News

Roundtable Discussion on Supreme Court Nominee at Vanderbilt

Vanderbilt University Chancellor Nicholas S. Zeppos will host a roundtable discussion exploring the U.S. Supreme Court’s current vacancy and the controversy surrounding the nomination of a new justice. The roundtable will include Andrew Napolitano, Fox News senior judicial correspondent and author; Jeffrey Toobin, CNN senior legal analyst and New Yorker staff writer; and Audrey Anderson, Vanderbilt University general counsel. The one-hour discussion is planned for May 2 at 6:30 p.m. in Vanderbilt’s Langford Auditorium. A reception will precede the talk at 5:30 p.m. in the lobby. 

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Republicans Again Delay Stanton Judicial Confirmation

Republicans in Congress today blocked a confirmation vote on nearly a dozen judicial nominees, including U.S. District Court nominee Edward Stanton III. The Memphis attorney was nominated by President Obama nearly a year ago and was approved by the Senate Judiciary Committee last October. The Senate voted two weeks ago to confirm Nashville attorney Waverly Crenshaw Jr. to a U.S. District Court judgeship in Middle Tennessee. The Commercial Appeal reports more than three dozen seats on federal appellate and district courts are also vacant awaiting confirmations.

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Op-ed: 'No Sane Judge' Would Pass Sanders' Test

Democratic Presidential contender Bernie Sanders last week said he would demand a public commitment that any U.S. Supreme Court nominee would vote to overturn a precedent Sanders did not like. An opinion piece in the Los Angeles Times criticizes Sanders’ approach: "(It) is not just politically stupid; it undermines the independence of the judiciary.” The author adds, “No lawyer in his or her right mind would make such a commitment to a president or to the Senate.”

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Changes to Nashville Courthouse Plan Drop Price Tag

The Nashville Business Journal reports on recent changes to the plan for Nashville’s new federal courthouse, which would now be one story shorter and carry a price tag 8 percent lower. The project is now slated for $167.4 million. It is still unclear when construction will begin or when the government will request bids from architects, contractors and others for the project. Funding for the courthouse cleared its final hurdle in March; Congress must now vote to formally authorize federal agencies to spend that money.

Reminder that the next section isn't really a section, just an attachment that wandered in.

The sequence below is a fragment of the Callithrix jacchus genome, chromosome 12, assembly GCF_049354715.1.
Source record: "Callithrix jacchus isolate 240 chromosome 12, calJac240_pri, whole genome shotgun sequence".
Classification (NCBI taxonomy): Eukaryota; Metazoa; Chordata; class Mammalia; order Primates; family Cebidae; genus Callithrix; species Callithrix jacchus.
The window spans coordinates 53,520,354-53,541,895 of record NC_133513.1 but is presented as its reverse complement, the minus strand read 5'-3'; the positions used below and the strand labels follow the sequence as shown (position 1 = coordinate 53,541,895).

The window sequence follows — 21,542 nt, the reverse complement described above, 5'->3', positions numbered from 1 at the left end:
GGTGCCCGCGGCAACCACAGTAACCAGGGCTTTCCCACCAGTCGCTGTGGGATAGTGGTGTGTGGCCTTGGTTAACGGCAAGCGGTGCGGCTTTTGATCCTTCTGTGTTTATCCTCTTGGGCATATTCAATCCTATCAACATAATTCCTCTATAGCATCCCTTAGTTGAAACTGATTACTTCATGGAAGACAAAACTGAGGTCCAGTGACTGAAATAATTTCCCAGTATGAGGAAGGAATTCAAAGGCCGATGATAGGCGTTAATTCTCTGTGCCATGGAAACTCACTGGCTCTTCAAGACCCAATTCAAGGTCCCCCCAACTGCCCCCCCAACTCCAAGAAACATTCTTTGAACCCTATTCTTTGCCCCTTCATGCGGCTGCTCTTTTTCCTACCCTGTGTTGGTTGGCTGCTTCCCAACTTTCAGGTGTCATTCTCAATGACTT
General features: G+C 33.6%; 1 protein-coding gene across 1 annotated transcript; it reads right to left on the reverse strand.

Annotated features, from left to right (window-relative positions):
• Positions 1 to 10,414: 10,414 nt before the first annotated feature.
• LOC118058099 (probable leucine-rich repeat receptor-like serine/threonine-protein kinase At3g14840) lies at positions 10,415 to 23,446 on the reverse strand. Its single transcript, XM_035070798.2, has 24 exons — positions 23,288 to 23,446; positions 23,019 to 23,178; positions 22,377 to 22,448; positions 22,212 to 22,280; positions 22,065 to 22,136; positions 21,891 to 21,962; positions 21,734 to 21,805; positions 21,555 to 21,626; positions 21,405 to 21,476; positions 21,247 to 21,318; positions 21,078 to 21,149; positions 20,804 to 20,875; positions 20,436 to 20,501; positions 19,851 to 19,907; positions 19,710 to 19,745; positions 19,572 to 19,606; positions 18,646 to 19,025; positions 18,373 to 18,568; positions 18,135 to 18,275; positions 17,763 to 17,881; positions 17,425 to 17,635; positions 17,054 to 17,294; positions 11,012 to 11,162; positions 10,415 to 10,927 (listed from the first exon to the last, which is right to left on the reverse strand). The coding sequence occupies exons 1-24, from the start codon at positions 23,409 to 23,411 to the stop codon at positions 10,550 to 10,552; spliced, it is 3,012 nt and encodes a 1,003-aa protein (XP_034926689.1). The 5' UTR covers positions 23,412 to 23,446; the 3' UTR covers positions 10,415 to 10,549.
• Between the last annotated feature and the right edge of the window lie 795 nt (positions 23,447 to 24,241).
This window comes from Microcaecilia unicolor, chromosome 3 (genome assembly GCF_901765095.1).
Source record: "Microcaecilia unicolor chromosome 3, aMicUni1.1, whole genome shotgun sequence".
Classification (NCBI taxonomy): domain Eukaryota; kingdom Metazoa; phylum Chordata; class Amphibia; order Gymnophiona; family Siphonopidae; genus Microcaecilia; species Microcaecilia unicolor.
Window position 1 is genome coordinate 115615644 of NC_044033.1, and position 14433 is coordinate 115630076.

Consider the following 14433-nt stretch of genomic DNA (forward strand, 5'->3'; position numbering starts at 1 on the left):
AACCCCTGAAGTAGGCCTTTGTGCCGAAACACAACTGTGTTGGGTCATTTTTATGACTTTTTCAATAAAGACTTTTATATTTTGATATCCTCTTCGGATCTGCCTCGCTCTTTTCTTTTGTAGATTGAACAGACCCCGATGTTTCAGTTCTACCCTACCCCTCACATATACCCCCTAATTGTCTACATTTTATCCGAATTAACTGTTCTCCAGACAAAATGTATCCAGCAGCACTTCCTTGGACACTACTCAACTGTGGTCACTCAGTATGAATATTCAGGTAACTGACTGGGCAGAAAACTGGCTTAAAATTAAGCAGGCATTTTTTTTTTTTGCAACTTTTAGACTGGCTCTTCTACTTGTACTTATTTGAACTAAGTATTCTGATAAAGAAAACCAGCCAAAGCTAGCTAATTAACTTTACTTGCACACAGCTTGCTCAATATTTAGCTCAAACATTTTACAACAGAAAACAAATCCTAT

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Senate Approves Crenshaw as U.S. District Judge

The U.S. Senate today confirmed Waverly Crenshaw to be a U.S. district judge for the Middle District of Tennessee, according to a post from Knoxville News Sentinel Washington reporter Michael Collins. The position has been vacant since December 2014. Nashville attorney Crenshaw was nominated by President Barack Obama in 2015 and unanimously approved by the Senate Judiciary Committee eight months ago. The Associated Press reports 27 of Obama's nominees to district courts and five to the appeals court remain in limbo. Edward Stanton III of Memphis is among nominees awaiting Senate approval; Stanton was nominated by Obama in May 2015 to serve as U.S. district judge for the Western District of Tennessee.

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U.S. Circuit Judge Ted Milburn Dies

U.S. Circuit Judge H. Ted Milburn of Signal Mountain died on April 1. After graduating from the University of Tennessee College of Law in 1959, Milburn practiced law in Chattanooga and became a partner at Bishop, Thomas, Leitner, Mann and Milburn. He was appointed by Gov. Winfield Dunn to be a judge in Tennessee Circuit Court, Division III, Hamilton County in 1973 and won re-election to the position for two more terms. Milburn was later appointed in 1983 by President Ronald Reagan as the U.S. District Judge for the Eastern District of Tennessee sitting in Chattanooga; the next year, Reagan appointed him to a newly created seat as a U.S. Circuit Judge of the United States Court of Appeals for the Sixth Circuit. He served on the court until 1996 when he took Senior Status. Memorial contributions in lieu of flowers can be sent to Grace Episcopal Church, 20 Belvior Ave, Chattanooga, TN, 37411. Condolences may be posted online or shared with the family via e-mail

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Report Says Crenshaw Vote Will Come Monday

The U.S. Senate today reached an agreement to vote on confirmation of Waverly Crenshaw as a U.S. District Court judge in Tennessee's Middle District, according to a post from Knoxville News Sentinel Washington reporter Michael Collins. Crenshaw was nominated by President Barack Obama in 2015 and was unanimously approved by the Senate Judiciary Committee eight months ago. 

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Portrait Unveiling for Judge Donald Set for April 22